NEW TFM Videos Section

Watch thousands of hilarious videos from college campuses across the country.

Watch Now

Life In The Off Campus Liveout

======= ======= ====== ====== ====== ===== ==== ====== ====== ===== ==== ======= ======= ====== ====== ====== ===== ==== ====== ====== ===== ====

Screen Shot 2017-05-18 at 12.22.46 PM

The majority of off campus houses rented by fraternity men (or liveouts, as we call them in the PNW) couldn’t pass the most lenient of city inspections. I wouldn’t even be surprised to hear that my fraternity’s liveout was built on some ancient native burial ground. That’s the only feasible explanation for all the strange, dangerous, and downright evil shit that takes place in that overpriced cesspool. Plus it sounds kinda badass to live on top of dead Native Americans, purely out of respect, of course.

There are no cooks, no custodians, no landscapers, and no limits to your fantasies of endless celebration fueled by Old English and sin. For anyone brave enough to take the leap, moving into a fraternity liveout can grant you greater access to character building endeavors, richer life experiences, stronger friendships, and, if you’re like me, clinically diagnosed anxiety.

The worst part about moving into a house with a few of your brothers is the adjustment period. Going from a dorm room, chapter house, or, if you really make ill-informed decisions with your life, your parents’ home, to a rundown shack that hasn’t received a face lift since the early 1900s, can be quite a culture shock. Not to mention the struggle of being in close quarters with several men in their early twenties. With that amount of concentrated filth and testosterone, it’s surprising that salirophilia isn’t more trendy in college towns.

The time it takes for you to get settled can range from one day to your entire college career, but that’s all part of the genius of liveouts. Sometimes you don’t realize how much fun it is to live in a shit hole until you no longer live in said shit hole. Once you get acclimated to sticky floors, an ever-accumulating pile of beer cans, stumbling over empty handles, interacting with drunken strangers who are constantly trespassing on your property, and nose burning stenches that change on a daily basis but never seem to leave, you can really begin reaping the benefits of putting your name on the lease for that neglected, civil war era house, which has been used for nothing but sleeping and partying over the last century.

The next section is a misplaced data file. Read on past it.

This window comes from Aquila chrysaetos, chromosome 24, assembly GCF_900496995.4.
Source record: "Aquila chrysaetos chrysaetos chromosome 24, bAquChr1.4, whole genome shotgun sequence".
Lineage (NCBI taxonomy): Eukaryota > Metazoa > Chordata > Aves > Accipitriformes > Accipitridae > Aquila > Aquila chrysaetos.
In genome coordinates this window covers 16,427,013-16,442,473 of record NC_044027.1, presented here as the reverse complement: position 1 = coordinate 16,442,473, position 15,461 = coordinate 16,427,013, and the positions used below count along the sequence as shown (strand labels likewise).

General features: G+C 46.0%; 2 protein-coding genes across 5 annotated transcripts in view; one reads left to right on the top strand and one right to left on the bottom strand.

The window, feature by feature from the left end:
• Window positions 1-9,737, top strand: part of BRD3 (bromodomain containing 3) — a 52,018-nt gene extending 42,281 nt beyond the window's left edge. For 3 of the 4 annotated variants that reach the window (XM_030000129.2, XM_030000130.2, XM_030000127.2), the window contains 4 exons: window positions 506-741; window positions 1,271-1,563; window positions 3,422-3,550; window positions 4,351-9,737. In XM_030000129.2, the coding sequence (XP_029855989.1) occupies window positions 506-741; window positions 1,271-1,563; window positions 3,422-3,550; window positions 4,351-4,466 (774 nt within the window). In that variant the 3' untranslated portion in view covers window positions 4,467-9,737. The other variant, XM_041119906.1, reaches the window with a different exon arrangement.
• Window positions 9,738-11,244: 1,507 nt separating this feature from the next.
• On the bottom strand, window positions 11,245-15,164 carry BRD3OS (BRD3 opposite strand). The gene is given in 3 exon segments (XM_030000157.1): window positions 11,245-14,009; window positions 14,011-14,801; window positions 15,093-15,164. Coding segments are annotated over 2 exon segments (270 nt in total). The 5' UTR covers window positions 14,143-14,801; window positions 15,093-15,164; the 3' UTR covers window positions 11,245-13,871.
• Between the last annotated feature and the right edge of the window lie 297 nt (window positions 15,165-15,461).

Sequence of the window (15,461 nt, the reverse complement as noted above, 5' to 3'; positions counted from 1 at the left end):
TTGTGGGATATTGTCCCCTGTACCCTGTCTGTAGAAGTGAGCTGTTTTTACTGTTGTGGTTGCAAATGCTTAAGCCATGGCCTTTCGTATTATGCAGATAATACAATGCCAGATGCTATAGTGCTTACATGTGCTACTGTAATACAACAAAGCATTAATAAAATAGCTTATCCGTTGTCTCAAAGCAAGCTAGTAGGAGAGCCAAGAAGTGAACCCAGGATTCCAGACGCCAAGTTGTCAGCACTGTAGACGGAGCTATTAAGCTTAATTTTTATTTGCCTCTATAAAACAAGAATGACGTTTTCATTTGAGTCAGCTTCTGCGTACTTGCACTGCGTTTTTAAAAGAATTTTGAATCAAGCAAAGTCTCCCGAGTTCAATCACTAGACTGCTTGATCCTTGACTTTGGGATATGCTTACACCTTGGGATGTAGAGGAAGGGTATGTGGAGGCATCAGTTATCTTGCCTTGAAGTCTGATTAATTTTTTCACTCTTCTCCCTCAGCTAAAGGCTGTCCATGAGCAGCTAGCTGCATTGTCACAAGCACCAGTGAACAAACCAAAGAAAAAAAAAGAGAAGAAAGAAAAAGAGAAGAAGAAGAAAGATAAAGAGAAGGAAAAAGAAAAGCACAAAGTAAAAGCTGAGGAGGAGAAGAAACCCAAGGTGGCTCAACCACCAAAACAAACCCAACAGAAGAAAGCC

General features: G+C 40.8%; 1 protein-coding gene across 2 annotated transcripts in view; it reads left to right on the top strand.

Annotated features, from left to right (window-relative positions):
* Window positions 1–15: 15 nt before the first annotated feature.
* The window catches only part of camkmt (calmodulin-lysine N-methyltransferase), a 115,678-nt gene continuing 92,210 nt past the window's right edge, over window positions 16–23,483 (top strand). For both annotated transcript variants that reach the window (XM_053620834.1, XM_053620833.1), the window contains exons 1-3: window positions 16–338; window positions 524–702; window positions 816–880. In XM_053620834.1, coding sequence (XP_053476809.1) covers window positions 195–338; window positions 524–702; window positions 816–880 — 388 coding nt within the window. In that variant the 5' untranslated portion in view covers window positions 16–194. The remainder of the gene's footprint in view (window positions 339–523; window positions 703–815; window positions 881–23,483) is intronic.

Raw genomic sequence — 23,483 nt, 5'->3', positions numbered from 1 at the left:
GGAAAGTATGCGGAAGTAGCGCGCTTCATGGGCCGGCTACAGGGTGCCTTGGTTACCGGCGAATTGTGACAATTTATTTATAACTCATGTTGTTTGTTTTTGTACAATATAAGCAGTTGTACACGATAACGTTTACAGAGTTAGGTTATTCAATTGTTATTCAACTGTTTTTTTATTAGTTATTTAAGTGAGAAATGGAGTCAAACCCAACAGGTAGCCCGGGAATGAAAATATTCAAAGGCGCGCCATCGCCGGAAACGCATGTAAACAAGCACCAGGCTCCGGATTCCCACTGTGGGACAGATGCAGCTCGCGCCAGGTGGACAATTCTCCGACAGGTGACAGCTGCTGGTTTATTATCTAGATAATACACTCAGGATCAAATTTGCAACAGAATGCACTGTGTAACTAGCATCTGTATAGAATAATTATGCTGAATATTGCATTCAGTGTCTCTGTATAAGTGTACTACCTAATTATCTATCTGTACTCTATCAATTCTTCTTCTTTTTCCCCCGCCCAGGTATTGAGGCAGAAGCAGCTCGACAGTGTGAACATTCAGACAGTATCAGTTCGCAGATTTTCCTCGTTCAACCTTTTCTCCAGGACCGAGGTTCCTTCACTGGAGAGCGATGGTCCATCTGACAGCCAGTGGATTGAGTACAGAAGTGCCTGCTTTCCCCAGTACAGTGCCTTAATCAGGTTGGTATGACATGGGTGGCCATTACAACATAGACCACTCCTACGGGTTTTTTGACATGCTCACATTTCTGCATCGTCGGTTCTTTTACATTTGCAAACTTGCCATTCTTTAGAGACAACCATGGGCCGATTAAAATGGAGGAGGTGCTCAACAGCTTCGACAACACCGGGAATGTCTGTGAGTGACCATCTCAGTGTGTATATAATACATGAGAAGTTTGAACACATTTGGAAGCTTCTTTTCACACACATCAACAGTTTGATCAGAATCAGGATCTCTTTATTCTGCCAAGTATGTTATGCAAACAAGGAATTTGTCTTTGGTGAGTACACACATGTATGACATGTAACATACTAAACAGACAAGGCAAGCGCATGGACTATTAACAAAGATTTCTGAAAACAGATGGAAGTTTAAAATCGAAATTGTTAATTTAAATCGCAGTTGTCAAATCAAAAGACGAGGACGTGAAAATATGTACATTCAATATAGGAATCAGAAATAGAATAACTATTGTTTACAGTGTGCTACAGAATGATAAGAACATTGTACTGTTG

The sky’s the limit at this point. You wanna hop on the roof at six in the morning to enjoy a couple heaters with your coffee while shamelessly calling out passing by walk-of-shamers? Go right ahead. You wanna throw a rager the night before the beginning of finals week? Be my guest. You wanna smoke weed in the kitchen while you wait for the Jimmy Johns guy? No one’s going to stop you. This is your house, your money, and your imagination. Never stop dreaming. Some of my fondest memories involve doing illegal things at our liveout with my brothers. Criminal activity has a way of bringing people together.

To some, these houses represent all that’s good in life, like Sunday at Augusta, or those man romper things that Dillon was going on about the other day. To others, they symbolize a youth-corrupting evil, which turns otherwise upstanding members of society into monsters, who are fully consumed by their hedonistic pursuits. We all know the latter is false. Probably another defamatory misconception orchestrated by the fake news dominated media.

Doesn’t the idea of renting a house with your boys while treating it with utter disrespect sound like every young man’s dream? This is the house your dad wishes he was still living in, and the decrepit hell pit that your mom actively tries to wipe from the backlog of horrible experiences she had in college. This summer is when you should forget about your shitty bunk bed at the house and come to where the real men reside.

Image via Shutterstock

Email this to a friend

Swoop Johnson

I'd like to thank Jesus, my family, and Busch Light for getting me to where I am today.

16 Comments You must log in to comment, or create an account
Show Comments

Download Our App

Take TFM with you. Get

The Feed